Wednesday, April 21, 2010

Mendoza, Argentina: Initial Impressions

- The Andes are breathtaking, and waking up to them outside one’s bedroom window each day is quite the blessing

- We REALLY take for granted the ability to tune out of a conversation or lecture in our native language and still be aware of what’s going on

- The Asado, the pride and joy of the Argentines, might just be the death of me this year

- If so, Dulce de Leche (read: heaven incarnate) will certainly be my savior

- U.S. cities don’t know what they’re missing without a Mercado Central, or Central Market, where you can find almost anything you’re looking for, from spices and nuts to produce, meat, and cheese super fresh and super cheap

- Classroom etiquette and standards of respect for the professor are startlingly different here, though I’ve stopped cringing every time someone answers a cell phone in class since the day the professor interrupted himself to answer his own

- Climbers in the U.S. (especially those of you lucky enough to climb at UNC) are spoiled by their access to excellent indoor climbing; Argentine climbers are spoiled by their access to spectacular outdoor climbing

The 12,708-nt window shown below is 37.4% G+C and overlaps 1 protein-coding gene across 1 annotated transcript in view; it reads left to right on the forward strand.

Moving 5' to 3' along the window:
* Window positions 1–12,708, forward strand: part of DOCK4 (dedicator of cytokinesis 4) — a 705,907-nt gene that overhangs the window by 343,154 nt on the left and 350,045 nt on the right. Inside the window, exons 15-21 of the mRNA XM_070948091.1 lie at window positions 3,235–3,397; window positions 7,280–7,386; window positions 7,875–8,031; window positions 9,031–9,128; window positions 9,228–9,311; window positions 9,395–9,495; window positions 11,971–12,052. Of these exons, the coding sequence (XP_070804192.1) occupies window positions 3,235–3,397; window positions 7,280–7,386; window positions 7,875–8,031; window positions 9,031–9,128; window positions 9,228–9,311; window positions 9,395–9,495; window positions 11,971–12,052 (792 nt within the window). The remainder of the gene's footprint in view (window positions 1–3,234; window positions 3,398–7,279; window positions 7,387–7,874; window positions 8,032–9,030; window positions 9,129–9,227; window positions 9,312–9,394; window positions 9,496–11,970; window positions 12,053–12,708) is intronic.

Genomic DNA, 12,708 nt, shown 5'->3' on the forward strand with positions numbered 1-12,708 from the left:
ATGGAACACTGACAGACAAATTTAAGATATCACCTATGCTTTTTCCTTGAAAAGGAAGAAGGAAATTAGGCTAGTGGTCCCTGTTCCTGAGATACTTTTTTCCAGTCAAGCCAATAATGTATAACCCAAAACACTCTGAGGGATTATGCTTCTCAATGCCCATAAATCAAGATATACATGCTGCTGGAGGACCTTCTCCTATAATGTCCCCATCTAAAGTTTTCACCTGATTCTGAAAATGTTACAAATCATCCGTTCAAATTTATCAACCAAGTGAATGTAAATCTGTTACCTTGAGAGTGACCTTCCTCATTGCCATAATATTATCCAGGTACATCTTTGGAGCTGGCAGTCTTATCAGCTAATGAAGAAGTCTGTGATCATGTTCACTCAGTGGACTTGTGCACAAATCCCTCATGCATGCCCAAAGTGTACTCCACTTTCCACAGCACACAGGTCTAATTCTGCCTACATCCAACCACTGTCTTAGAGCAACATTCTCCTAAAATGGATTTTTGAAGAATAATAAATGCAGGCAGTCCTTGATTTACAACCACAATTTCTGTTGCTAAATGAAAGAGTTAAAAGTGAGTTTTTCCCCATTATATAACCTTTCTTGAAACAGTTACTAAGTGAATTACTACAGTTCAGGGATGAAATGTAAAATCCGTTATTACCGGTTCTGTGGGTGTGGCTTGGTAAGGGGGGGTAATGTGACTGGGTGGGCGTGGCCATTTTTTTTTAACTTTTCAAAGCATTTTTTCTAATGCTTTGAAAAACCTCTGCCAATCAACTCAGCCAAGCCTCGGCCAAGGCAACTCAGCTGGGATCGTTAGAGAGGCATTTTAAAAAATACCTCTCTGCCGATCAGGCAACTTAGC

- Argentine boliches, or dance clubs, don’t exactly cultivate graceful, coordinated or aesthetically pleasing dancing (the first time I went to one and started “dancing” to the music, I quickly earned the nickname gallina, or chicken), though they do a great job of promoting joyful, creative, and unabashed … movement?

- Argentines don’t sleep—or not much, at least—and they still function normally, day after day

- They’re not so much for standing in line and waiting your turn here, which make sense, since the folks who do so (namely, me) don’t get helped.

- Turns out stop signs and traffic lights are not actually indispensable components of a functional road system

- Living in one of the world’s best grape and olive producing regions is very nice indeed

- It’s going to be difficult to leave a place that has panaderías, verdulerías, and heladerías (bakeries, veggie stands, and ice creameries) on every corner

- It really is socially acceptable to drink mate anytime, anywhere, from the middle of class to while hanging off the side of a mountain… which is good, since, as it turns out, mate really is addicting

- Overwhelmingly, Argentines are kind, welcoming, generous, vivacious people, and this is going to be a good year :)

1 comment:

  1. You are the smartest bestest wisest most adventurous traveler ever. Mendoza is lucky to have you for a year.